ABC removes Chinese-made surveillance cameras from offices

Concerns about potential spyware behind removal of cameras from ABC secure office locations.

ABC removes Chinese-made surveillance cameras from offices
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The Australian Broadcasting Corporation has removed surveillance equipment made by Chinese companies Hikvision and Dahua from three sites after the cameras were discovered.

While the broadcaster did not confirm the number of cameras, it was reported that some were located in secure areas within the ABC’s Sydney headquarters, where some of the network’s most high-profile news programs are produced.

The equipment was located in “general areas, not in workspaces, and are not connected to our networks,” according to a spokesperson.

Both Hikvision and Dahua have been banned in the United States and the United Kingdom due to concerns about potential spyware, while the US Federal Communications Commission has warned the devices pose an “unacceptable risk to national security”.

The companies are subject to China’s 2017 National Intelligence Law, which obliges organisations to hand over data to intelligence services if requested.

Shadow Cyber Security Minister James Paterson called for the equipment to be removed urgently, noting the ABC’s own reporting on the risks of using equipment from Chinese Communist Party-linked companies.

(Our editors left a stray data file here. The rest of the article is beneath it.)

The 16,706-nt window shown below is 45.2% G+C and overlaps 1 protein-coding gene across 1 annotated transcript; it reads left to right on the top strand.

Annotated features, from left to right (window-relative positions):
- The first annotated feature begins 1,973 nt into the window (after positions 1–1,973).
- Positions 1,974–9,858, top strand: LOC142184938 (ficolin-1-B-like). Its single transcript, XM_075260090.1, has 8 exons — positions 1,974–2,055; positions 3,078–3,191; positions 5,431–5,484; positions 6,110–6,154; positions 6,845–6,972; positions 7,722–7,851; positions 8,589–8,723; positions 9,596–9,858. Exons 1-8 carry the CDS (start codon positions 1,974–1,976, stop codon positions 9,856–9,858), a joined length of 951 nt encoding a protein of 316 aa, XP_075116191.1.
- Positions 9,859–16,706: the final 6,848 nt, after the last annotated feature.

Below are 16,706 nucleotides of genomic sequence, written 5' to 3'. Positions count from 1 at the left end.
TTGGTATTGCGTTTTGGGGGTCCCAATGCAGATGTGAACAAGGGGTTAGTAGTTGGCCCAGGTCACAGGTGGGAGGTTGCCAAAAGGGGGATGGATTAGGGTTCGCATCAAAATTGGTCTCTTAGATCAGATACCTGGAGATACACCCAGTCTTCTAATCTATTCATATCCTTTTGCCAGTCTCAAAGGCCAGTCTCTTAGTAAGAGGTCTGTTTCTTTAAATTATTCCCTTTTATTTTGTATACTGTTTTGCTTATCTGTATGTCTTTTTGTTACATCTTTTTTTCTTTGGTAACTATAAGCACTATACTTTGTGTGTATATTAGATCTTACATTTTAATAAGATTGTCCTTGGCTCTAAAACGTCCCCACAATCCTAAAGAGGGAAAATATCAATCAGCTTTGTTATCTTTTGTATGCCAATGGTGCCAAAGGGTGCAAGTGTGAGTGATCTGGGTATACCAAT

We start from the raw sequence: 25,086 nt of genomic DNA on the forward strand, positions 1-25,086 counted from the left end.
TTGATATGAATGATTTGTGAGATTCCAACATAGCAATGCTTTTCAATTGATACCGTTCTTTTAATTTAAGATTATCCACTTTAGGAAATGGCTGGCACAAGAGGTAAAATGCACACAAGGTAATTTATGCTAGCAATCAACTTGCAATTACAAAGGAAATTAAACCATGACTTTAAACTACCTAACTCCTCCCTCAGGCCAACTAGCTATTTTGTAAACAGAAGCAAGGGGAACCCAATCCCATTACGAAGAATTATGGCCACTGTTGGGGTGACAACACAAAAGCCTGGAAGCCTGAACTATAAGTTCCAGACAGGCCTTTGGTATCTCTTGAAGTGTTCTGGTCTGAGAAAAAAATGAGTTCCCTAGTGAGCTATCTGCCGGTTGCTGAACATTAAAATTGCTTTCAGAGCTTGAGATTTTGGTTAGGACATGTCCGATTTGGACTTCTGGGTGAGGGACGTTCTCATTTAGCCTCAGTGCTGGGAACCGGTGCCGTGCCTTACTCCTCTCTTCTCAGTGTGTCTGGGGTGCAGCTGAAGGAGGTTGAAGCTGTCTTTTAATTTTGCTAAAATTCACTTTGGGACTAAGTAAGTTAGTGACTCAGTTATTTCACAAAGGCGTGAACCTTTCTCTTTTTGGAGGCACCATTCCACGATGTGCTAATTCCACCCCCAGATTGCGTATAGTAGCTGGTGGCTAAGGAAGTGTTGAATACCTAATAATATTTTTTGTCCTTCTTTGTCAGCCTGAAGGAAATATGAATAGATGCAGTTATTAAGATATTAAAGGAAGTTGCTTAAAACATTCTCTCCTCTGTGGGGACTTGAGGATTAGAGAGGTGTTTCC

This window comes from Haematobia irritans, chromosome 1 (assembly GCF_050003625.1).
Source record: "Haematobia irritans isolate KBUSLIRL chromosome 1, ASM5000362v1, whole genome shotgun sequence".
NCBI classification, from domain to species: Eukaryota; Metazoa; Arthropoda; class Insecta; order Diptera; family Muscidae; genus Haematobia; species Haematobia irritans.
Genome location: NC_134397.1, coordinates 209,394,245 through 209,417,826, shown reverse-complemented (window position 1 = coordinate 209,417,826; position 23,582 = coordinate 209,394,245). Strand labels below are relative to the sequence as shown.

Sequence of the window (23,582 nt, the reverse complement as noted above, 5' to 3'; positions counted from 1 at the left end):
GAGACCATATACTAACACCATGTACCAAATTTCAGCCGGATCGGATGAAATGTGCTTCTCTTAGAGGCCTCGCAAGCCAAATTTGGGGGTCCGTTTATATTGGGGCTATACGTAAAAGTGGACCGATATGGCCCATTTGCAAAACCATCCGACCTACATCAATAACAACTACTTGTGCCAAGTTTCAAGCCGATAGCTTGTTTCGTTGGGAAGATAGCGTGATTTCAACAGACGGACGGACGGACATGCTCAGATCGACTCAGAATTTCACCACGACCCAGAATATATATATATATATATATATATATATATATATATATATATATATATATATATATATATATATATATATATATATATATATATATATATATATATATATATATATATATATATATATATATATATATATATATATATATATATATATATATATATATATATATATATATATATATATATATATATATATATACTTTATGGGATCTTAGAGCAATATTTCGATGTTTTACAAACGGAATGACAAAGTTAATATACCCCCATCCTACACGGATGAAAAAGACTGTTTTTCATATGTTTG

He said, “now that they have been identified they must be immediately removed, like in all other Commonwealth entities.”

Last month, the Department of Finance confirmed the Chinese-made cameras and intercom systems were being removed from the offices of almost 100 federal MPs, while an audit found the equipment was in almost every department, including the Attorney-General’s, Foreign Affairs and Trade, and Defence. At least 913 cameras were found to be installed in more than 250 government buildings.

The Australian government has been increasingly vocal about the risks of using Chinese-made technology in critical infrastructure, with former Prime Minister Scott Morrison last year saying that Australia would “not trade our values in response to coercion from anyone”. The government has launched an audit of the equipment and is considering banning it. 

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  • By Avi Yemini

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